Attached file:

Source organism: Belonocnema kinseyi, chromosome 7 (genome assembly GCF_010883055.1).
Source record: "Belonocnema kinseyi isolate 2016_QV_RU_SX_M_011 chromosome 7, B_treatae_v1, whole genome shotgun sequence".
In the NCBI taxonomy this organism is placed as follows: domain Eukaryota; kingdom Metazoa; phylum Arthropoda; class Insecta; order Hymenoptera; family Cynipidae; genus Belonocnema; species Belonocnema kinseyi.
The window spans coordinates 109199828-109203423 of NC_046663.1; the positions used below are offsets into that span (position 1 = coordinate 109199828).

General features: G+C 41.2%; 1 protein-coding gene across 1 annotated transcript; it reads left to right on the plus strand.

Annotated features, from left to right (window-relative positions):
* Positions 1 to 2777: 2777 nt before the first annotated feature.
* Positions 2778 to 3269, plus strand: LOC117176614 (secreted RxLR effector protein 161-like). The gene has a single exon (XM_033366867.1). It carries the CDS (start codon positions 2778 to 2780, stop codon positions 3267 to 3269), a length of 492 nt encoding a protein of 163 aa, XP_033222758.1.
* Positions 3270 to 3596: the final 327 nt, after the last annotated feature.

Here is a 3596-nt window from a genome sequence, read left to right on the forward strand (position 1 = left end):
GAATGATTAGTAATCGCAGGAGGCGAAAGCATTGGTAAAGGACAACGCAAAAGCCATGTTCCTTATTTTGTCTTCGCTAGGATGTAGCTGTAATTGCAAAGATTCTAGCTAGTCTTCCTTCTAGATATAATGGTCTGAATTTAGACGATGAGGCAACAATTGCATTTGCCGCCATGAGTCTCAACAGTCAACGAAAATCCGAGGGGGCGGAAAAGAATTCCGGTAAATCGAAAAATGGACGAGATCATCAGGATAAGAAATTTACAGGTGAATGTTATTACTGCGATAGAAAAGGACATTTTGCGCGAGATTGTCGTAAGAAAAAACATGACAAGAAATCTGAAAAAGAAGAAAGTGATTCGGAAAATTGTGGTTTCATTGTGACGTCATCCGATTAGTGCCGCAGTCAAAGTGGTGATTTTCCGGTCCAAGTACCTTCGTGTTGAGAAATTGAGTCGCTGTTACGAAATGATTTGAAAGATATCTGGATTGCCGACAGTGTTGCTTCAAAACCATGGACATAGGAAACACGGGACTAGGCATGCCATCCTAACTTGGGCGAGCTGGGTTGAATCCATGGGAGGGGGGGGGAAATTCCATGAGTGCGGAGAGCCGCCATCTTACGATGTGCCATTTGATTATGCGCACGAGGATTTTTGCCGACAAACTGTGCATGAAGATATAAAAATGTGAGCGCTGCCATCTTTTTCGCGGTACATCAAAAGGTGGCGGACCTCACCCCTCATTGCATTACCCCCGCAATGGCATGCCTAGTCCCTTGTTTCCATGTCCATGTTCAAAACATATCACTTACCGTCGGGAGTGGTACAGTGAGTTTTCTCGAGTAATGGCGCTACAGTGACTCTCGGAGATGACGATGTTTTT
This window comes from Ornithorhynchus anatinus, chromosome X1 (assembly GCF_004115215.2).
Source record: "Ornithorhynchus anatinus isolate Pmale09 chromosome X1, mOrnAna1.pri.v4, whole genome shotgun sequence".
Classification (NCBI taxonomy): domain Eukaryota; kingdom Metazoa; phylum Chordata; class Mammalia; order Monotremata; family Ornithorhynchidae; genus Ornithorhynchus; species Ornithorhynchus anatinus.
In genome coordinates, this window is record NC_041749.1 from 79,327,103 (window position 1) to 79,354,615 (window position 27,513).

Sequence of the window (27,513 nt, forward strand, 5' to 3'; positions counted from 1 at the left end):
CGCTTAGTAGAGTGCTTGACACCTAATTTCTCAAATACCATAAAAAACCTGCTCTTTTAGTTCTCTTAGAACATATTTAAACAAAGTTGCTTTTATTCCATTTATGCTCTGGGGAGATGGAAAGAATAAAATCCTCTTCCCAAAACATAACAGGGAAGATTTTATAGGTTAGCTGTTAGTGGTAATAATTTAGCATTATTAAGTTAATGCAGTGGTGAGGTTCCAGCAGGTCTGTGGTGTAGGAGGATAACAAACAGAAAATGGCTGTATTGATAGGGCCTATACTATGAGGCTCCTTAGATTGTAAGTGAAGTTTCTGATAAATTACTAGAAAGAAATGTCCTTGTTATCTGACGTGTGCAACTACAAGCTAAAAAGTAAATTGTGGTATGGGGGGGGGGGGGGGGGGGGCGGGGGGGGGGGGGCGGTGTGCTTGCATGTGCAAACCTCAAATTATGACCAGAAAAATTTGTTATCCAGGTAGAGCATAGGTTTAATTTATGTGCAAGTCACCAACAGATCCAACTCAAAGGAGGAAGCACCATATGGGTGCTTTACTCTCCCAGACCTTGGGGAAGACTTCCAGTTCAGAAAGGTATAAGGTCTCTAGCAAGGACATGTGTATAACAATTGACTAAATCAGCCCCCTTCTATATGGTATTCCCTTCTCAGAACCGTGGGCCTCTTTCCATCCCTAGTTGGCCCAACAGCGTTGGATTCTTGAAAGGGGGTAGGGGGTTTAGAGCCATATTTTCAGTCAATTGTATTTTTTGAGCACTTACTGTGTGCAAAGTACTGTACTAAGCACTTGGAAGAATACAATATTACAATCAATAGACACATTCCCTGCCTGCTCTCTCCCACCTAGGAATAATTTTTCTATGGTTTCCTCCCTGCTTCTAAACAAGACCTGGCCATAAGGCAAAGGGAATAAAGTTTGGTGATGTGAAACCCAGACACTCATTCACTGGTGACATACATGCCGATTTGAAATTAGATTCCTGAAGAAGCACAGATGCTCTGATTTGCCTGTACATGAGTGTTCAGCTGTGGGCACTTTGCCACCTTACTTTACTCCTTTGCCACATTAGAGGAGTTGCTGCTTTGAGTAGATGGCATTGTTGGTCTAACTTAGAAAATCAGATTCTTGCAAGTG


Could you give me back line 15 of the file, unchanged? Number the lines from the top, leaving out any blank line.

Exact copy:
In genome coordinates, this window is record NC_041749.1 from 79,327,103 (window position 1) to 79,354,615 (window position 27,513).